Le nouveau Cherche et trouve de Little Urban, aussi coloré, déjanté et diablement amusant que le premier (A la recherche de la Carotte bleue), en très très grand format pour le plaisir de tout-petits !!! (Et des plus grands, qui trouvera en premier ?)
REALbasic is a programming language in the best Macintosh tradition: visual, intuitive, and easy to learn. It allows you to create interfaces in minutes and entire, compiled applications without having to learn a complicated language; the strong object orientation makes it very easy even for beginners to develop, maintain, and alter projects. Best of all, an REALbasic 3, a single button click generates your project as a Mac OS 8/9 application, a Mac OS X native ("Carbon") application, or a Windows executable. No other application framework lets you compile for users on so many platforms so quickly and easily.
REALbasic: The Definitive Guide not only gives you a firm grasp of the program's essential concepts, but also tells you things you won't learn from the official documentation alone. If you've never programmed before, the book offers both a primer in REALbasic and an intuitive approach to the concepts of programming itself, as you quickly reach the ability to program every aspect of REALbasic. You start out drawing the interface much as you would do in a drawing program: by selecting buttons, menus, dialog boxes, and the like from a tools menu. Then you use the code editor to fill in the code that tells these pieces what to do.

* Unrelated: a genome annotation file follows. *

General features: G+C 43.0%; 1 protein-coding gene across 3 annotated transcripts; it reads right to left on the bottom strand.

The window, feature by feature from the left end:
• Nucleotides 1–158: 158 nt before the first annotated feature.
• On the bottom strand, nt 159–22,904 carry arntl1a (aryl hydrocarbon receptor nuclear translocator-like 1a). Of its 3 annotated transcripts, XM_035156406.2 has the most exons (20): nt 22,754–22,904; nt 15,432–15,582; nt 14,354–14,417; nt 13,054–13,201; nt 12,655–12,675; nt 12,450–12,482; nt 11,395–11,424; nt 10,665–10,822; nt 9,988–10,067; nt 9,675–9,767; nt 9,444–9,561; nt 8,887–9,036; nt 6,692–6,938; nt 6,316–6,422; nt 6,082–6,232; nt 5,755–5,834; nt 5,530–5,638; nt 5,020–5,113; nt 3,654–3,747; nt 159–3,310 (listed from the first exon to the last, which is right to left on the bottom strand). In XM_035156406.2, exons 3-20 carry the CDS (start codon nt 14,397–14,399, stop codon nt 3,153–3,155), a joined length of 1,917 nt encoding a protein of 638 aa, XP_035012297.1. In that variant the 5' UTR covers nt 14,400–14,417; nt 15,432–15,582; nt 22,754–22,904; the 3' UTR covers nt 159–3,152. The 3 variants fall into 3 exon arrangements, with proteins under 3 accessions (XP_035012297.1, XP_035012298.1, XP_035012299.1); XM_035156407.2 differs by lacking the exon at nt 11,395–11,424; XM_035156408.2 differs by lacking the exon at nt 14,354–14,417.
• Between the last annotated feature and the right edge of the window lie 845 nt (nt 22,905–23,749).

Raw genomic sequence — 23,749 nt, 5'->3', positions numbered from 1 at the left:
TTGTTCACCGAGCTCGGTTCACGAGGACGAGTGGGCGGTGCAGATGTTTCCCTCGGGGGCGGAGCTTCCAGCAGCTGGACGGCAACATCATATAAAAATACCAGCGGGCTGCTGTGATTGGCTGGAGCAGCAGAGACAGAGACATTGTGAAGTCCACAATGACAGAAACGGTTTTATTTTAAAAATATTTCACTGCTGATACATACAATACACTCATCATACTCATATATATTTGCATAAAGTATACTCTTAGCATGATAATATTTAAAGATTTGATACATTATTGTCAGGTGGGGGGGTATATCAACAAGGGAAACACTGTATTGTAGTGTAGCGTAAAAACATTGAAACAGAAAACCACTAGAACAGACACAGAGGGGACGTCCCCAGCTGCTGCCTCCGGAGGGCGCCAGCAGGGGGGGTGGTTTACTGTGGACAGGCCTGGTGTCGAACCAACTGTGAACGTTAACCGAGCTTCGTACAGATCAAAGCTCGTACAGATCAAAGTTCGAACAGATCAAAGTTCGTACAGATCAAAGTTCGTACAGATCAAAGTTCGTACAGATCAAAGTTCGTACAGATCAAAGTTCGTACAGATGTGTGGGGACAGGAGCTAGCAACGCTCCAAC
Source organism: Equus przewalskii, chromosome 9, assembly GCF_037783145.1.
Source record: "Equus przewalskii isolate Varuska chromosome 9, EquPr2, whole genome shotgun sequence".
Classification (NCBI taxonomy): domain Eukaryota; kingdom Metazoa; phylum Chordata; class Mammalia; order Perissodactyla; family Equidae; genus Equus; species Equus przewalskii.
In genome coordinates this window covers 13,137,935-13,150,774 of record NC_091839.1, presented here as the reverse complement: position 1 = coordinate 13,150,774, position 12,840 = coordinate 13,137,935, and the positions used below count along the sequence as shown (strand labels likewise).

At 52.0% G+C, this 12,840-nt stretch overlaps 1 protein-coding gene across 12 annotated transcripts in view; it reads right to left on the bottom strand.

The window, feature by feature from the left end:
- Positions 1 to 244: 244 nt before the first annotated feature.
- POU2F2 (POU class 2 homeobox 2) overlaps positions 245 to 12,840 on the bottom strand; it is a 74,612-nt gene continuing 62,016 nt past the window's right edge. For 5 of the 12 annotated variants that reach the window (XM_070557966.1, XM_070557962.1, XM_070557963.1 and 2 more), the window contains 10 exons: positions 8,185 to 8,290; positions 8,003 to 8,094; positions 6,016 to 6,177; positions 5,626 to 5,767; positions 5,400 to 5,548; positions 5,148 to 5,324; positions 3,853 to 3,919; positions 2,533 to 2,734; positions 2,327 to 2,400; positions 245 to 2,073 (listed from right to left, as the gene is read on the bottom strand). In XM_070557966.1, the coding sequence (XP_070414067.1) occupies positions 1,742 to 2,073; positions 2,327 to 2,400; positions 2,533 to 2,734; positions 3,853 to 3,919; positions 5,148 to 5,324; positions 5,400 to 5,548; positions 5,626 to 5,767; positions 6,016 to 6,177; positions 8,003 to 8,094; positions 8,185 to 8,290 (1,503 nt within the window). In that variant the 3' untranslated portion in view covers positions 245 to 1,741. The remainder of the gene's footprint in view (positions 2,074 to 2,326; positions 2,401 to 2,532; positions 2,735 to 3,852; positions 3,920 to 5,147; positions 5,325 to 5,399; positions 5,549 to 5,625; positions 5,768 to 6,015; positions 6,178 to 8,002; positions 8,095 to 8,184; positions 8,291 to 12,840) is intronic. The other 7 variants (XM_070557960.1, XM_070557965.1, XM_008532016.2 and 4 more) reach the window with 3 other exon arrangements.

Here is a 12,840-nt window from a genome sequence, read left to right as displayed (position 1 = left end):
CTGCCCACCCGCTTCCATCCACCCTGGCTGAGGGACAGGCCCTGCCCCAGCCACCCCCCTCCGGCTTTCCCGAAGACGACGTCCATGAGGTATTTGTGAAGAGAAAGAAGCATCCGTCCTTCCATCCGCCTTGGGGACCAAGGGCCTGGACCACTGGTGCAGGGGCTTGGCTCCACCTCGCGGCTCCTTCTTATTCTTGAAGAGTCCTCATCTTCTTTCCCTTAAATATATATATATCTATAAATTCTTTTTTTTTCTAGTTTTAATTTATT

The widely hailed first edition of REALbasic: The Definitive Guide has been completely rewritten to encompass reader suggestions and the many improvements of REALbasic 3--like its ability to compile and run under OS X.
The book is divided into three sections:
- Fundamentals: a detailed summary of the language that quickly shows you how to think about programming and accomplish your goals in less time
- User Interface: how to create a complete application using the rich classes and pre-defined tools that make life so much easier for the REALbasic programmer.
- Reaching Out: Internet communications, databases, multimedia, game programming and more!
Matt Neuburg started programming computers in 1968, when he was 14 years old, as a member of a literally underground high school club, which met once a week to do timesharing on a bank of PDP-10s by way of primitive teletype machines. He also occasionally used Princeton University's IBM-360/67, but gave it up in frustration when one day he dropped his punch cards. He majored in Greek at Swarthmore College, and received his Ph. D. from Cornell University in 1981, writing his doctoral dissertation (about Aeschylus) on a mainframe. He proceeded to teach Classical languages, literature, and culture at many well-known institutions of higher learning, most of which now disavow knowledge of his existence, and to publish numerous scholarly articles unlikely to interest anyone. Meanwhile he obtained an Apple IIc and became hopelessly hooked on computers again, migrating to a Macintosh in 1990. He wrote some educational and utility freeware, became an early regular contributor to the online journal TidBITS, and in 1995 left academe to edit MacTech Magazine. He is also the author of Frontier: The Definitive Guide and REALbasic: The Definitive Guide. In August 1996 he became a freelancer, which means he has been looking for work ever since. He is the author of Frontier: The Definitive Guide and REALbasic: The Definitive Guide, both for O'Reilly & Associates.